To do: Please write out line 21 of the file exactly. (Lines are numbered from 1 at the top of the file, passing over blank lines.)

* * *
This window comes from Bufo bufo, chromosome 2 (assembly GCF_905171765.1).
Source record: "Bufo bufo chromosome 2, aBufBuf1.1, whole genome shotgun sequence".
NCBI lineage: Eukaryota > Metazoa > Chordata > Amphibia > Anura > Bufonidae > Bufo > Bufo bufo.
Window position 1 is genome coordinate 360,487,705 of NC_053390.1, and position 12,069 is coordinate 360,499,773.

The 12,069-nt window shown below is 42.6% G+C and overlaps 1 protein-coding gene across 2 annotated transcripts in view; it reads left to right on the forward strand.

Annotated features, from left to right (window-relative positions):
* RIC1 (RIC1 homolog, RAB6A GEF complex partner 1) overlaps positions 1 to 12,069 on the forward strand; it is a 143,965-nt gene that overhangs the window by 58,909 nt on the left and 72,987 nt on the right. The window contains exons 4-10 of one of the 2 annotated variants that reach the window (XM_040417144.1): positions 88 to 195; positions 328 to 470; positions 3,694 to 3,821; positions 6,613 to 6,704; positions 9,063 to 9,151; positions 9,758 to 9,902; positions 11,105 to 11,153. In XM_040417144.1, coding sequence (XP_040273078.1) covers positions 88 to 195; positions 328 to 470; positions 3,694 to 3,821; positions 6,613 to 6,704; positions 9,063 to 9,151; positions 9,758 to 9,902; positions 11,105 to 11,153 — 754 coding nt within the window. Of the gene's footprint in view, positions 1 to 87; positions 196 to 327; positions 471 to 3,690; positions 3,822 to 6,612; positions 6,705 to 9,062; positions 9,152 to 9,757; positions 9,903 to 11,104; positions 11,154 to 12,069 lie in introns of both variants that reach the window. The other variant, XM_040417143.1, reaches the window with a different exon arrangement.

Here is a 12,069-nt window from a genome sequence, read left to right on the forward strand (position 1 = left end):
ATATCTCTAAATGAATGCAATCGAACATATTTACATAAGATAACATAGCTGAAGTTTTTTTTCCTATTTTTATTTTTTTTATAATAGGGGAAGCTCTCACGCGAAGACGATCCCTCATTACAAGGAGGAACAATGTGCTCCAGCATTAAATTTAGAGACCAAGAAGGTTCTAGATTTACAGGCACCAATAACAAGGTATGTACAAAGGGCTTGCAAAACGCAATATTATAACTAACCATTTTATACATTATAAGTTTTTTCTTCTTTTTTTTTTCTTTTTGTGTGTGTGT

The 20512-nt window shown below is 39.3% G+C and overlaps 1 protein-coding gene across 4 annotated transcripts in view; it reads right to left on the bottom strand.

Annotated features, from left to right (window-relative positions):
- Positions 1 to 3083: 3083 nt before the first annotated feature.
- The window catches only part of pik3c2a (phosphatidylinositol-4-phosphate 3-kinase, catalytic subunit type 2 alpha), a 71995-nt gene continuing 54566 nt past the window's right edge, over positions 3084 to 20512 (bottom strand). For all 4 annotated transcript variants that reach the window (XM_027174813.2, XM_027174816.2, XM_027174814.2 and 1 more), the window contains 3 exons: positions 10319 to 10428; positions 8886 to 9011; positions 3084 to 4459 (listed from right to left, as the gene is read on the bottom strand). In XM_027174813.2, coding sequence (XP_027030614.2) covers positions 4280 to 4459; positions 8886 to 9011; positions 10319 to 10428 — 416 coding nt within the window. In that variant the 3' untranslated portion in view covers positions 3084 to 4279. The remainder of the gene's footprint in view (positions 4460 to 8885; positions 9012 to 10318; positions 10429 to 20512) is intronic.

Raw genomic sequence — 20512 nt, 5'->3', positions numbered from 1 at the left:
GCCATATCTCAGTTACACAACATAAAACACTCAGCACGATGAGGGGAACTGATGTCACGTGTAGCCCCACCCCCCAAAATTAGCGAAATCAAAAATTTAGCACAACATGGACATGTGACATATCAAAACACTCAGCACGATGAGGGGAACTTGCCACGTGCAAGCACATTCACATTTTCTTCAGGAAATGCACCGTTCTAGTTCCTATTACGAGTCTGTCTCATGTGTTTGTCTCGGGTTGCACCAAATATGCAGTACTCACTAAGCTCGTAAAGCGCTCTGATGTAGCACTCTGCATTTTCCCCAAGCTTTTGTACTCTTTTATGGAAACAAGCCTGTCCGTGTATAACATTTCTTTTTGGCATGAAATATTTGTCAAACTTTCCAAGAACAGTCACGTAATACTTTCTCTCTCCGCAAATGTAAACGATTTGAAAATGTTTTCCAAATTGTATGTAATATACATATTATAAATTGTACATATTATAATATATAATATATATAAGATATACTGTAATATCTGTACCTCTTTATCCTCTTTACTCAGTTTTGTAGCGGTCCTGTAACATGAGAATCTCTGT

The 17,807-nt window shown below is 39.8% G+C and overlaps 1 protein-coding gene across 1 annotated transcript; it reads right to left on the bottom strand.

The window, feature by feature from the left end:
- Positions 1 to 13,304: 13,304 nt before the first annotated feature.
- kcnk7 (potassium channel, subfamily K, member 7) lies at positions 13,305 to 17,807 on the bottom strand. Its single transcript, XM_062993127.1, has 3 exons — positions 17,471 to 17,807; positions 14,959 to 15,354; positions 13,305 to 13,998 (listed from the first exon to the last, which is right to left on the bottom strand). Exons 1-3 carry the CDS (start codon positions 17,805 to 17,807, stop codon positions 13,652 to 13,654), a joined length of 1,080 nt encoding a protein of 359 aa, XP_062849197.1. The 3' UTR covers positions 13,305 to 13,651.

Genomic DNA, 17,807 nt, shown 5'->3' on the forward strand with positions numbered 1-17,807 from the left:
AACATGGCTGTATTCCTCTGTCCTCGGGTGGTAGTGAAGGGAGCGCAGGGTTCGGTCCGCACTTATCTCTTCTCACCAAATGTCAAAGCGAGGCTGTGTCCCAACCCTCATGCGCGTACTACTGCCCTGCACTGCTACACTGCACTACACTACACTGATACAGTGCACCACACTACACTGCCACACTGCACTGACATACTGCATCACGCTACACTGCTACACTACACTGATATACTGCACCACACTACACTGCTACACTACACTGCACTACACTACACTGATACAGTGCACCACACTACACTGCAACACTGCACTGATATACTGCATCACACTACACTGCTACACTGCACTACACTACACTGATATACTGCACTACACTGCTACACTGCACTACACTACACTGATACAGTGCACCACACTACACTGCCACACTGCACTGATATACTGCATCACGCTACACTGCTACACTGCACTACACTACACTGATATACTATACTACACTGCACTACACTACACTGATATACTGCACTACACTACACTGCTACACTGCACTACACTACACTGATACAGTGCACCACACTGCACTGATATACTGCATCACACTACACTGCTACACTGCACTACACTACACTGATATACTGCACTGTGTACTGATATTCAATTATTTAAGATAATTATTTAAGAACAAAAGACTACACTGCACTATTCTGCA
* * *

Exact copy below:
AACATGGCTGTATTCCTCTGTCCTCGGGTGGTAGTGAAGGGAGCGCAGGGTTCGGTCCGCACTTATCTCTTCTCACCAAATGTCAAAGCGAGGCTGTGTCCCAACCCTCATGCGCGTACTACTGCCCTGCACTGCTACACTGCACTACACTACACTGATACAGTGCACCACACTACACTGCCACACTGCACTGACATACTGCATCACGCTACACTGCTACACTACACTGATATACTGCACCACACTACACTGCTACACTACACTGCACTACACTACACTGATACAGTGCACCACACTACACTGCAACACTGCACTGATATACTGCATCACACTACACTGCTACACTGCACTACACTACACTGATATACTGCACTACACTGCTACACTGCACTACACTACACTGATACAGTGCACCACACTACACTGCCACACTGCACTGATATACTGCATCACGCTACACTGCTACACTGCACTACACTACACTGATATACTATACTACACTGCACTACACTACACTGATATACTGCACTACACTACACTGCTACACTGCACTACACTACACTGATACAGTGCACCACACTGCACTGATATACTGCATCACACTACACTGCTACACTGCACTACACTACACTGATATACTGCACTGTGTACTGATATTCAATTATTTAAGATAATTATTTAAGAACAAAAGACTACACTGCACTATTCTGCA